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Debate exists about how much alternative dispute resolution ("ADR") is used in courts and about the metrics by which to evaluate its impact. Yet on two measures-the volume of rulemaking and the privatization of court-based interactions-the results are unambiguous: courts have promulgated hundreds of rules governing ADR, and those rules rarely protect rights of the public to know much about either the processes or the results. Rather, court-based procedural rules are increasingly becoming contract-promoting rules, encouraging parties to conclude disputes without adjudication.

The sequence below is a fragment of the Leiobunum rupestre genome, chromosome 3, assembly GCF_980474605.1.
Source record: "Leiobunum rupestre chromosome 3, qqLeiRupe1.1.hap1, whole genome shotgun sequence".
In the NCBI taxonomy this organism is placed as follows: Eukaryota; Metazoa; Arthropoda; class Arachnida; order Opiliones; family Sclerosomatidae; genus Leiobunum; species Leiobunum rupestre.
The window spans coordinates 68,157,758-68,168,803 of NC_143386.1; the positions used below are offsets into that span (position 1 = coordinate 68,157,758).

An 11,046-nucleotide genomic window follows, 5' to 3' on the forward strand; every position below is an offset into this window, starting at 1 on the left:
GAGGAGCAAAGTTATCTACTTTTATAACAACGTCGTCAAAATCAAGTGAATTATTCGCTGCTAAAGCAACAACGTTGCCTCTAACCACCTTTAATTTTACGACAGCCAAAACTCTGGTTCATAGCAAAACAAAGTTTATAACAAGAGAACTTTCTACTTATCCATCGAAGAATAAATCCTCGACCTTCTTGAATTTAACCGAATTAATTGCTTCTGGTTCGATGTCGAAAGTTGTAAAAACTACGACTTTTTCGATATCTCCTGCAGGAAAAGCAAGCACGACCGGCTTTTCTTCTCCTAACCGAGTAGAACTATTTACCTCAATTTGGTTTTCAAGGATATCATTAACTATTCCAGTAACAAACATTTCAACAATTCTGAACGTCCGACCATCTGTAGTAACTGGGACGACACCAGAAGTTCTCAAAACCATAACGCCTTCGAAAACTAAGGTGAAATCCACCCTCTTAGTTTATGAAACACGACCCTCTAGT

In this essay in honor of Professor Stephen Subrin, I explore the centrality of open courts" to judicial legitimacy. Courts provide opportunities for democratic engagements with the production and application of law. The public's right of access to observe proceedings in courts sustains judicial independence, legitimates public investments in the judiciary, and offers routes to oversight when courts fail to live up to obligations to treat disputants fairly. These constitutional values ought to inform the shape of procedural innovations in courts. Court-based arbitration and court-based settlement programs, like court-based trials, should be regulated to reflect the constitutional obligations to provide a role for the public.
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